This issue of theologizing and moralizing needs more examination. Meanwhile, however, in investigating this story in Luke, I ran into a few surprises. I am reasonably certain that Dr. Sanders was quoting from the RSV, “for she has loved much,” when he said that Jesus comment was delightfully ambiguous and an example of not moralizing. But, the New RSV, (NRSV), of which Dr. Sanders was a part, reads, “Therefore, I tell you, her sins, which were many, have been forgiven; hence she has shown great love,” which is a different twist and does not support the ambiguity. The King James Version, like the RSV, reads, “for she loved much,” which does support the ambiguity. The Jerusalem Bible reads, “For this reason I tell you that her sins, her many sins, must have been forgiven her, or she would not have shown such great love,” which supports the ambiguity and adds something more.
At this point I ran into the limit of my authority because I abandoned Greek too quickly in my youth and have remained mono-linguistically handicapped. If I assume that Dr. Sanders works from the Greek, which it seems clear that he does, his choice of “for she loved much” reflects an ambiguity that comes from the source. If so, the NRSV is not a good translation of this phrase. [I invite the help of the scholars of Greek here.]
But, what does it mean in daily life to theologize before (or instead of) moralizing? Does it mean that a critique cannot be made? How can dangerous practices be avoided or halted? There are plenty of concerns and worthwhile causes. Must we not speak up and act?
To take things non-morally, it seems, is to approach matters without making judgments of right and wrong. Judgments of right and wrong are usually prejudgments and are barriers to clear understanding. This was Simon’s problem in the story.
Jubilee does not depend on me, the Church, or the country. It is a fact in which one can participate—a possibility and an opportunity, not an obligation. It is an invitation to live the way of Jubilee in the face of despair.
As Dr. Sanders observed, however, the demands of Jubilee are difficult. The parousia anticipated by the first-generation Christians has not yet come, and there are few signs of Jubilee. There is more slavery in the world today, he said, than there was in 70 CE. Releasing debts on cue is not common practice and does not fit into most economic planning. Repatriation of property stands against the accumulation of capital.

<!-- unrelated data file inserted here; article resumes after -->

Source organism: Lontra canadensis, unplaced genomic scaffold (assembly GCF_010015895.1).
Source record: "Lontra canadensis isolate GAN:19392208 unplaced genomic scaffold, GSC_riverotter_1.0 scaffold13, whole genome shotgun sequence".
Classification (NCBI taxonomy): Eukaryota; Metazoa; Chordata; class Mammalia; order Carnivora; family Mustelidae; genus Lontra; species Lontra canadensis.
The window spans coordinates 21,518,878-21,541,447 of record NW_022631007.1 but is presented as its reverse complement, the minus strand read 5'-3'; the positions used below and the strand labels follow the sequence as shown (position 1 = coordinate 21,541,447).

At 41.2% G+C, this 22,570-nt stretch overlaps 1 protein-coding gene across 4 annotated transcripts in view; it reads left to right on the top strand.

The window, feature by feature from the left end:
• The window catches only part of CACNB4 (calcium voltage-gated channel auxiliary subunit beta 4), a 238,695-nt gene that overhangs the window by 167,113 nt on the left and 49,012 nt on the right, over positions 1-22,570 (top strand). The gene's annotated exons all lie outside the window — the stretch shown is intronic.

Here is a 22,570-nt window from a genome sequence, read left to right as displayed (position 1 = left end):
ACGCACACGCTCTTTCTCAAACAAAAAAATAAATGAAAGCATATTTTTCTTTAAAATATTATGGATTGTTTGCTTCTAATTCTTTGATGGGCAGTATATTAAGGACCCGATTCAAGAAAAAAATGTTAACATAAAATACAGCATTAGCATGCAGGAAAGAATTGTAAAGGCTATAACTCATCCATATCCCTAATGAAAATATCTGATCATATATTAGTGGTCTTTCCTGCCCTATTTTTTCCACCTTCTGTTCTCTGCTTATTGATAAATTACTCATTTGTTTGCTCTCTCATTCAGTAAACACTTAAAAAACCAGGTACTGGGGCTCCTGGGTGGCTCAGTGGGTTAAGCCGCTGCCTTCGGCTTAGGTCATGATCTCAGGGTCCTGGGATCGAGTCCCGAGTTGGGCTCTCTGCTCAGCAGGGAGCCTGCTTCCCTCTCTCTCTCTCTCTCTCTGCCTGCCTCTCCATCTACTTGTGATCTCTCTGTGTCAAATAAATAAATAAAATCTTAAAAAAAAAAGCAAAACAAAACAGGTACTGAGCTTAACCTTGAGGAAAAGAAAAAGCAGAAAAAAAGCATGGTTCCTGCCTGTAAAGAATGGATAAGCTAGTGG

To speak as if Jubilee with its requirements should be seriously considered at this moment in time runs in the face of conventional wisdom. Is this not the time of absolute proof of the wisdom, efficacy, and inherent rightness of a capitalist economy?
As for my waywardness with scripture mentioned at the outset, there are two things. One, I have not been reading scripture much lately, and, if it were not that my mother taught me and made me as a boy read the Bible before I could go out and play, I would be in very bad shape. Two, Dr. Sanders stressed very much the importance of reading scripture intertextually. That is something that the Christians in International Falls did vigorously (and still do, I am confident). Waldenström did this extensively in his commentaries (not without an occasional error, as Tommy Carlson notes in this issue), and it is something I have virtually abandoned, aside from the pericope texts, for years. My discipline, to the extent I have had one, has been to ignore everything I can except the text I am reading. This is a practice that has its merits, but I think Dr. Sanders is right—it is not really enough.
The Gustafson Lectures were outstanding. A perfect record thus far has been established. Congratulations to United Seminary and to Dr. Henry Gustafson.
The North Park Philosophy Academy
Stephen Gerenscer presented a stimulating, timely paper to the meeting of the North Park Philosophy Academy, October 25, 1991. His title: “Should the canon be fired? Politics and Political Philosophy.”
The canon, of course, refers to the accepted body of literature in a given discipline that is regarded as the source material of the discipline. In the case of the Bible, the canon is those writings that are accepted by Christians. At this point, only the books called the apocrypha are in dispute.
The classic texts (or canon) of political philosophy, a case in point, were the subject of discussion at this meeting. Which ones are they? Have we ignored some? Should some be abandoned? Which ones should be read as part of college curricula? The debate is lively on college campuses as white, western texts are increasingly challenged.
Stephen Gerenscer, who teaches at the University of Minnesota and is working on a dissertation, examined the question of classic literature in political science. Steve maintained that there is a canon although it must be flexible and open.
Stephen Bouma-Prediger, philosophy teacher at North Park, was the first respondent. He insightfully pressed the issues very hard. Do we not, he asked, need some ethical norms by which to assess the canon? What is the distinction between what is and is not in the canon?
Elder Lindahl, the second respondent, reported that he was confused by what he saw as Steve Gerenscer’s contention that the canon was both open-ended and fixed. Further, he thought that more attention was needed to the matter of hermeneutics or interpretation.
Attendance was good and the discussion lively. The North Park Philosophy Academy is alive and well. Veteran philosophers Mel Soneson, Elder Lindahl, and Paul Sebestyen attended. So, with Stephen Bouma-Prediger, there were at least four professional philosophers present. Their presence did not daunt their students in whom philosophical fires continue to burn. Insights and questions were exchanged for hours.
Finally, Jack Hade, convener and organizer of the Academy, called our deliberations to a halt.
Dedication of the Nyvall Memorial
Plenty of comments but no complaints was a prominent theme of the dedication of the marker honoring Louise and David Nyvall on a cold, wet Sunday afternoon at Montrose Cemetery in Chicago. No one complained about the miserable weather because everyone knew she or he was there because she or he wanted to be there. No one had to come, but I bet that all who came were glad they did.